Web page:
10 Interesting Facts About the Presidential Election

Across the country, citizens are exercising their right to vote on Election Day. Ahead of 2016’s historic election, we decided to research the history of the presidential election.

Here are 10 interesting facts we learned about the presidential election.

A candidate has won the popular vote but lost the election four times in our nation’s history:

  • 1824 – Andrew Jackson won the popular vote, but received less than 50 percent of the electoral votes. John Quincy Adams won the presidency.
  • 1876 – Samuel Tilden won the popular vote, but Rutherford B. Hayes received 185 electoral votes to Tilden’s 184.
  • 1888 – Grover Cleveland won the popular vote, but received 168 electoral votes to Benjamin Harris’ 233.
  • 2000 – Al Gore won the popular vote, but lost the election to George W. Bush. In one of the most contested elections in modern history, the U.S. Supreme Court stopped the Florida recount of ballots and gave Bush the state’s 25 electoral votes, giving him a total 271 compared to Gore’s 255.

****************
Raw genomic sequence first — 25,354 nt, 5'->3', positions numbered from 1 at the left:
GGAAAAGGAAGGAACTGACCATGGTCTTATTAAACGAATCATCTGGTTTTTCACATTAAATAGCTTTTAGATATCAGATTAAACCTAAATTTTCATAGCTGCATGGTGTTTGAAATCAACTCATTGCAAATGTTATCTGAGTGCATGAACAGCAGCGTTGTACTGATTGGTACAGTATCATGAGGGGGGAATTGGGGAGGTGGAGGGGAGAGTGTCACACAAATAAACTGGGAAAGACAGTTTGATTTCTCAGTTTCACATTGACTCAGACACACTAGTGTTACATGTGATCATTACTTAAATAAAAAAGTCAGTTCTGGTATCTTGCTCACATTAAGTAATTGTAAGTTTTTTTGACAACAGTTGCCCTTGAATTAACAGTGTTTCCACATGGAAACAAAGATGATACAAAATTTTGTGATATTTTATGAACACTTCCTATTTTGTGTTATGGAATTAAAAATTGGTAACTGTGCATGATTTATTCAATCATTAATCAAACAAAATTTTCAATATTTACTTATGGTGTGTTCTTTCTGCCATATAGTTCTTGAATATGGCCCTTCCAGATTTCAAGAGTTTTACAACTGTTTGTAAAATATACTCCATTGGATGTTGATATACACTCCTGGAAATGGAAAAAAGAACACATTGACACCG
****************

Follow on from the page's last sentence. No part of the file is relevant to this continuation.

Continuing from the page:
Grover Cleveland was elected president in 1884, lost his re-election campaign in 1888, and won the presidency for a second time in 1892.

There are only three requirements to be president, according to Article II, Section 1, Clause 5 of the U.S. Constitution:

Must be at least 35 years old,

Have lived in the United States at least 14 years

Be a natural-born citizen.

Percent wise, the 1992 election was the biggest voter turnout since 1972 with 61.3% off the voter age population heading to the polls.

Eight presidents have died in office.

  • William Henry Harrison (pneumonia)
  • Zachary Taylor (gastroenteritis)
  • Abraham Lincoln (assassination)
  • James Garfield (assassination)
  • William McKinley (assassination)
  • Warren Harding (heart attack)
  • Franklin D. Roosevelt (cerebral hemorrhage)
  • John F. Kennedy (assassination)

George Washington is the only president ever elected unanimously.

James Monroe received every electoral vote but one in 1801. A New Hampshire delegate wanted George Washington to be the only president elected unanimously.

Victoria Woodhull was the first woman to run for president in 1872.

Hillary Clinton was the first woman to be nominated for president by a major party ticket in 2016.

Martin Van Buren was the first natural-born American to become president in 1837. Each of the seven previous presidents were born as British subjects.

The 2016 election is sure to present several more historic moments. We’re looking forward to attending the 2017 Inauguration of our next president with more than 6,000 students. Learn more about our inauguration programs!

QUIZ: Presidential Inauguration – A First Time For Everything